Applications are invited for a 4 year PhD studentship to join the Thaventhiran lab at the MRC Toxicology Unit, University of Cambridge.
Immunotherapy toxicity is mediated by the activity of T lymphocyte clones that are driven by specific antigenic targets. In this project the student will use mouse and human samples to identify candidate T cell antigens that drive these maladaptive immune responses.
The project has 3 objectives:
1) To culture cancer-cell lines (Yumm/Yummer/ Stanger) under defined conditions likely to alter antigen display, including expressing IVTmRNA vaccines, CRISPR knock-out of key epigenetic regulators (HUSH complex), and under situations of cell stress (e.g. ATR inhibition, PARP inhibition). In these cells the student will quantify mRNA, total Protein and eluted pMHC peptidome. To learn rules governing antigen-display, they will compare and contrast the correlation between mRNA, total protein and eluted peptidome for different classes of gene or transcript.
2) Cancer-cell lines will be implanted into mice and allowed to grow to establish preclinical tumour models. These mice will be treated with either lipid-nanoparticle (LNP) mRNA vaccines or cytotoxic chemotherapy and induced T cell responses tracked using the antigen-receptor signalling reporter mouse. Different tissue sites will be assessed for potentially toxic infiltration of T lymphocytes by histology. The impact of localised sterile inflammation in promoting a toxic T cell infiltration will assessed by administrating carbon tetrachloride (Liver) or dextran sodium sulphate (Gut).
3) In mice the T cells from tissues will be sorted and immunophenotyped. Antigen-specificity will be assessed by ELISPOT assessment of secreted cytokine following specific candidate peptide stimulation.
These results will determine how changes in transcription caused by immunotherapy can change the display of antigen, and the potential this has for triggering tissue-damaging T cell responses.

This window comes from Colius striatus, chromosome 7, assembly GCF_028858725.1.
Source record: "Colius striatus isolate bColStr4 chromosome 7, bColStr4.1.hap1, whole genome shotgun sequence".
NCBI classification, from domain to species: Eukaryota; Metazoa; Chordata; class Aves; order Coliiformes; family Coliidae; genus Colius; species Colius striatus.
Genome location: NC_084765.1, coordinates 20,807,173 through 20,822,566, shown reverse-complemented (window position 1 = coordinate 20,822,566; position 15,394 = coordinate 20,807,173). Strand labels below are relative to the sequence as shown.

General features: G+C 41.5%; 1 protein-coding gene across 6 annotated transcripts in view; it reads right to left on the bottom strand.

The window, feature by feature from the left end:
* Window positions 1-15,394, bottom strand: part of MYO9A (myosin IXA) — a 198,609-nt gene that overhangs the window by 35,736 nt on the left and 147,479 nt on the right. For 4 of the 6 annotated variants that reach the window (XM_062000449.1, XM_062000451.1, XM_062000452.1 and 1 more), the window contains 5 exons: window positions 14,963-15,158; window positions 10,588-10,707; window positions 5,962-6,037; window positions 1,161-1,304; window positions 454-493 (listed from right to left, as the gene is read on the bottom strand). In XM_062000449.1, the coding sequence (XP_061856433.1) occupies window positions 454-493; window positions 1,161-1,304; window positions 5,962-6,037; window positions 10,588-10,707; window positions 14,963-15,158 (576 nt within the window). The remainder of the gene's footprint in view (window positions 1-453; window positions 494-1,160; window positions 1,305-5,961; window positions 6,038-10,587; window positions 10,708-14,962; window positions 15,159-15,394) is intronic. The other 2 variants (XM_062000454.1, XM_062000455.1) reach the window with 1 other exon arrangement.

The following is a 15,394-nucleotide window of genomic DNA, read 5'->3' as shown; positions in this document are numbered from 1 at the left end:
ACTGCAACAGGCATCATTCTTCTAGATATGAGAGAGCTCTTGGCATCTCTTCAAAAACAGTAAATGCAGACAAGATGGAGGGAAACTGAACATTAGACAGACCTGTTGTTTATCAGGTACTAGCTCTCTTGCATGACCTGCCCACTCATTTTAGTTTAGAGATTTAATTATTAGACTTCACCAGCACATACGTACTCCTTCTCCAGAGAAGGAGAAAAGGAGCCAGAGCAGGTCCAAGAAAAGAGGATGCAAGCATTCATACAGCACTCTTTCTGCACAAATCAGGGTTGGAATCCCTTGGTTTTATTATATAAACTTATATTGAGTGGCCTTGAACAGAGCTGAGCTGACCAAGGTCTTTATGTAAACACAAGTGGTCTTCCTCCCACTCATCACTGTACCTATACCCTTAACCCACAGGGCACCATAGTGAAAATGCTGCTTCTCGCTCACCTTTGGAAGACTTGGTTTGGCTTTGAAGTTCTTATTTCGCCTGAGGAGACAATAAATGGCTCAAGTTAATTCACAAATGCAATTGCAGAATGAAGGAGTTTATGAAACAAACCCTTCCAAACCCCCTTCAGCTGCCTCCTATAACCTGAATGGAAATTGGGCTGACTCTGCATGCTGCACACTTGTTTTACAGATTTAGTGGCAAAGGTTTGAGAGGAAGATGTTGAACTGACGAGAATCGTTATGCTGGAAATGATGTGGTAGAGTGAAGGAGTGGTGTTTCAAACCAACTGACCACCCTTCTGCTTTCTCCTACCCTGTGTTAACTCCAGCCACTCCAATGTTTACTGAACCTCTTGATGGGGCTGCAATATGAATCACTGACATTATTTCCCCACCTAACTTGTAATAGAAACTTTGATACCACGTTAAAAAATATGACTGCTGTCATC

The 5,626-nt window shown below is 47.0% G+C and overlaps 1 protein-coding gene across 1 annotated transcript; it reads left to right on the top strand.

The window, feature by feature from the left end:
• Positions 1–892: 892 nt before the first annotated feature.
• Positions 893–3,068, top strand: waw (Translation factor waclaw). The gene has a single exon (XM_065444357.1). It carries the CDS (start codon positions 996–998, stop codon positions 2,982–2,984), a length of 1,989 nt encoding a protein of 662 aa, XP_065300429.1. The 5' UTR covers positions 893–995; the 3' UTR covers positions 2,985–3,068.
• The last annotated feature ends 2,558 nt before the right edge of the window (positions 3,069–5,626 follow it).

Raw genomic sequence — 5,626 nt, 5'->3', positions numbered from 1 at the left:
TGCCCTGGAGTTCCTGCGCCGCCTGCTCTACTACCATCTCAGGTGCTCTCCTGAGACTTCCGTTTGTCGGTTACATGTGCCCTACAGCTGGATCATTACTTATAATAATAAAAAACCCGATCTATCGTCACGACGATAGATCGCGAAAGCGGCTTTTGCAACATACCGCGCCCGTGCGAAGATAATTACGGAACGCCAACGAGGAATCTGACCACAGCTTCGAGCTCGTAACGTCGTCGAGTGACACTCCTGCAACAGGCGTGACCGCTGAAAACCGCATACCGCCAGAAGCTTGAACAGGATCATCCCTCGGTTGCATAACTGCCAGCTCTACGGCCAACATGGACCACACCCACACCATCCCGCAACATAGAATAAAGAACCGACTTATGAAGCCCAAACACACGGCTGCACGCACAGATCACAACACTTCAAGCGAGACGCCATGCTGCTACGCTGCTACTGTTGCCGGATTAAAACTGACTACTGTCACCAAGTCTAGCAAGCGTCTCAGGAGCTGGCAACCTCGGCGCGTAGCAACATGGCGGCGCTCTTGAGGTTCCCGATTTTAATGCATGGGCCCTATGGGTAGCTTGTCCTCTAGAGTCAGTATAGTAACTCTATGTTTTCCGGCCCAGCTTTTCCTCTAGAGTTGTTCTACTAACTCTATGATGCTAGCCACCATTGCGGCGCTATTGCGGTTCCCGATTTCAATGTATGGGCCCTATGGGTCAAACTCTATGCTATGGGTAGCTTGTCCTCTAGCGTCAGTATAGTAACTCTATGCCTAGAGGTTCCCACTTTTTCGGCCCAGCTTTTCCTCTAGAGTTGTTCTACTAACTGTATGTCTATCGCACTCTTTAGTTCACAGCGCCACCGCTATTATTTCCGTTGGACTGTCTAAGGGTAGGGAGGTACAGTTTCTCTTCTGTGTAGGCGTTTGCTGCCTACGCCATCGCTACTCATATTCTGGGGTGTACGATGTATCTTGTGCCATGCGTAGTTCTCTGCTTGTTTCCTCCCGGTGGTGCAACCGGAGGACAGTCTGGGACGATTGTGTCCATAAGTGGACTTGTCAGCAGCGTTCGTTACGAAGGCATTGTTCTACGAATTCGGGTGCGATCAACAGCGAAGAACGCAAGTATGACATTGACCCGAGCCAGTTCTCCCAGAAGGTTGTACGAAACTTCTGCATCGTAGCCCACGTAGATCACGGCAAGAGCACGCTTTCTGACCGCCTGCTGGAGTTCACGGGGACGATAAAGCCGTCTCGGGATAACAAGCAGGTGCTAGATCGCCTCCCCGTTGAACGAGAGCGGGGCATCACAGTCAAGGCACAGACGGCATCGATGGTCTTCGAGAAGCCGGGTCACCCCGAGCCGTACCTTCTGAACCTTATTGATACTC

The Medical Research Council (MRC) Toxicology Unit is a leading International Research Institute within the School of Biological Sciences, University of Cambridge. The Unit delivers mechanistic toxicology research, pursuing hypothesis-driven toxicological questions with a particular focus on the study of the causal links between exposure to endogenous and exogenous toxicants, molecular initiating events and adverse outcome pathways. The Unit's overall aims are to carry out pioneering research which leads to improved health and to train and mentor the next generation of toxicologists.
The Unit provides a supportive learning environment designed to meet the scientific and transferable skills required for an internationally competitive career. Our PhD Programme aims to train the scientific leaders of the future, giving them rewarding research projects with access to world-class facilities and expertise. Students receive toxicology-specific training in the Unit and through the ITTP | MRC Toxicology Unit (cam.ac.uk)
Applicants should have or shortly expect to obtain a first or good upper second-class degree from a UK university, or an equivalent standard from an overseas university, in a relevant subject. Strong analytical skills, in addition to creativity, curiosity, enthusiasm, and the ability to work in a team are essential.
You are strongly recommended to contact the project supervisor prior to submitting your formal application to find out more about the project and eligibility: Dr James Thaventhiran: email@example.com
Information regarding the application process can be found at: PhD Programme | MRC Toxicology Unit (cam.ac.uk)
All formal applications will need to be made through the University Application Portal:
PhD in Biological Science (MRC Toxicology Unit) | Postgraduate Admissions (cam.ac.uk)
Your online application must include:
• A CV, including full details of all University course grades to date -
• Contact details for two academic or professional referees
• A personal statement of interest
Closing date: Friday 31st March 2023 or until a suitable candidate is found. Early applications are recommended.